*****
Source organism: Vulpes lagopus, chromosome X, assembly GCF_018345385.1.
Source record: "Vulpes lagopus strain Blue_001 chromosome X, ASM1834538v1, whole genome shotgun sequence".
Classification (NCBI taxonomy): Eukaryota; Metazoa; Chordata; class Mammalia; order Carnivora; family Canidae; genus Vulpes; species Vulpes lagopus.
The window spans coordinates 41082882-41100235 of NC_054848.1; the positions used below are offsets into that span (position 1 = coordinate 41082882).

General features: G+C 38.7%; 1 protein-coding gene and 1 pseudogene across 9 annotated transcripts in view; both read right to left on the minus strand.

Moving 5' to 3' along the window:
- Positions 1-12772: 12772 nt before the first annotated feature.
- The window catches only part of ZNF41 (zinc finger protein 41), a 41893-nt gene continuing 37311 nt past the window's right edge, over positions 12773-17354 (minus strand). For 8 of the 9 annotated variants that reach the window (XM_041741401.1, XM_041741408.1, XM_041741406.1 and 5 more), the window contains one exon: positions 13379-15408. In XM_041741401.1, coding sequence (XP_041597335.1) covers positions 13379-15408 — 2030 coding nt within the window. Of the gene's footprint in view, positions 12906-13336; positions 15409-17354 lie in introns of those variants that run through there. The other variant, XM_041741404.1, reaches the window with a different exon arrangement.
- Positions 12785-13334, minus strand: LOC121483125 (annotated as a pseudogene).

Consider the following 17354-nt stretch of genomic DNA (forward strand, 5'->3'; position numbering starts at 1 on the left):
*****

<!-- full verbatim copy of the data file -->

Source organism: Vulpes lagopus, chromosome X, assembly GCF_018345385.1.
Source record: "Vulpes lagopus strain Blue_001 chromosome X, ASM1834538v1, whole genome shotgun sequence".
Classification (NCBI taxonomy): Eukaryota; Metazoa; Chordata; class Mammalia; order Carnivora; family Canidae; genus Vulpes; species Vulpes lagopus.
The window spans coordinates 41082882-41100235 of NC_054848.1; the positions used below are offsets into that span (position 1 = coordinate 41082882).

General features: G+C 38.7%; 1 protein-coding gene and 1 pseudogene across 9 annotated transcripts in view; both read right to left on the minus strand.

Moving 5' to 3' along the window:
- Positions 1-12772: 12772 nt before the first annotated feature.
- The window catches only part of ZNF41 (zinc finger protein 41), a 41893-nt gene continuing 37311 nt past the window's right edge, over positions 12773-17354 (minus strand). For 8 of the 9 annotated variants that reach the window (XM_041741401.1, XM_041741408.1, XM_041741406.1 and 5 more), the window contains one exon: positions 13379-15408. In XM_041741401.1, coding sequence (XP_041597335.1) covers positions 13379-15408 — 2030 coding nt within the window. Of the gene's footprint in view, positions 12906-13336; positions 15409-17354 lie in introns of those variants that run through there. The other variant, XM_041741404.1, reaches the window with a different exon arrangement.
- Positions 12785-13334, minus strand: LOC121483125 (annotated as a pseudogene).

Consider the following 17354-nt stretch of genomic DNA (forward strand, 5'->3'; position numbering starts at 1 on the left):